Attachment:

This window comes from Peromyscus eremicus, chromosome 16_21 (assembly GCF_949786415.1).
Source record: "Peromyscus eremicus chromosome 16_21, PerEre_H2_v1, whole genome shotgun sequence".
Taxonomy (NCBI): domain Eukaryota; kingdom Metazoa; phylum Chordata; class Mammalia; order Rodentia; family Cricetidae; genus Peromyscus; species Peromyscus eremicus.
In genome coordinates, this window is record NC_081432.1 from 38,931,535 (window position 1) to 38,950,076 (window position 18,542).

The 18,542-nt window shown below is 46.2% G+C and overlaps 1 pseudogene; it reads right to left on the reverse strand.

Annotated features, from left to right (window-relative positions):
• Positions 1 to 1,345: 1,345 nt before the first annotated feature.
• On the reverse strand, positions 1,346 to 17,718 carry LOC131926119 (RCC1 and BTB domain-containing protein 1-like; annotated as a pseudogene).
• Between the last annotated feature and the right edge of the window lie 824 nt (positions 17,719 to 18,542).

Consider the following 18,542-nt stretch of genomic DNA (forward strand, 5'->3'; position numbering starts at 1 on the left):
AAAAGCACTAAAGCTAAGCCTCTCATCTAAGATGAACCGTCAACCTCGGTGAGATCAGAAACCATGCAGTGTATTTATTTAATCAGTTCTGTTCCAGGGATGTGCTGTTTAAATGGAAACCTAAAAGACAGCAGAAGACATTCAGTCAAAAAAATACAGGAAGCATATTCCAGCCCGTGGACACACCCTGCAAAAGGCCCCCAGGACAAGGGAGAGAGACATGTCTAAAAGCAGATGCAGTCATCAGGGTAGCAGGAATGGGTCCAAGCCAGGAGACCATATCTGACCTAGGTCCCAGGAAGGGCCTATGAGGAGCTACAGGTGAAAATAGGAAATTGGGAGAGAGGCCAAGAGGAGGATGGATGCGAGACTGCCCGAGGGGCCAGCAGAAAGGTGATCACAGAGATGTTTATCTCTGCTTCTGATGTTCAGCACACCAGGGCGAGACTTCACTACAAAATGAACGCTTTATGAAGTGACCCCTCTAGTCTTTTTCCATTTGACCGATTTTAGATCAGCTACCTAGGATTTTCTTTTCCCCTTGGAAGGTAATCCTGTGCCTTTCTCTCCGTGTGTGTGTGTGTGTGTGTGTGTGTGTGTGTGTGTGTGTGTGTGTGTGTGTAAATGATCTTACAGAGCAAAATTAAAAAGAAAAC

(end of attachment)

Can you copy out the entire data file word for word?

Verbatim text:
This window comes from Peromyscus eremicus, chromosome 16_21 (assembly GCF_949786415.1).
Source record: "Peromyscus eremicus chromosome 16_21, PerEre_H2_v1, whole genome shotgun sequence".
Taxonomy (NCBI): domain Eukaryota; kingdom Metazoa; phylum Chordata; class Mammalia; order Rodentia; family Cricetidae; genus Peromyscus; species Peromyscus eremicus.
In genome coordinates, this window is record NC_081432.1 from 38,931,535 (window position 1) to 38,950,076 (window position 18,542).

The 18,542-nt window shown below is 46.2% G+C and overlaps 1 pseudogene; it reads right to left on the reverse strand.

Annotated features, from left to right (window-relative positions):
• Positions 1 to 1,345: 1,345 nt before the first annotated feature.
• On the reverse strand, positions 1,346 to 17,718 carry LOC131926119 (RCC1 and BTB domain-containing protein 1-like; annotated as a pseudogene).
• Between the last annotated feature and the right edge of the window lie 824 nt (positions 17,719 to 18,542).

Consider the following 18,542-nt stretch of genomic DNA (forward strand, 5'->3'; position numbering starts at 1 on the left):
AAAAGCACTAAAGCTAAGCCTCTCATCTAAGATGAACCGTCAACCTCGGTGAGATCAGAAACCATGCAGTGTATTTATTTAATCAGTTCTGTTCCAGGGATGTGCTGTTTAAATGGAAACCTAAAAGACAGCAGAAGACATTCAGTCAAAAAAATACAGGAAGCATATTCCAGCCCGTGGACACACCCTGCAAAAGGCCCCCAGGACAAGGGAGAGAGACATGTCTAAAAGCAGATGCAGTCATCAGGGTAGCAGGAATGGGTCCAAGCCAGGAGACCATATCTGACCTAGGTCCCAGGAAGGGCCTATGAGGAGCTACAGGTGAAAATAGGAAATTGGGAGAGAGGCCAAGAGGAGGATGGATGCGAGACTGCCCGAGGGGCCAGCAGAAAGGTGATCACAGAGATGTTTATCTCTGCTTCTGATGTTCAGCACACCAGGGCGAGACTTCACTACAAAATGAACGCTTTATGAAGTGACCCCTCTAGTCTTTTTCCATTTGACCGATTTTAGATCAGCTACCTAGGATTTTCTTTTCCCCTTGGAAGGTAATCCTGTGCCTTTCTCTCCGTGTGTGTGTGTGTGTGTGTGTGTGTGTGTGTGTGTGTGTGTGTGTGTGTGTAAATGATCTTACAGAGCAAAATTAAAAAGAAAAC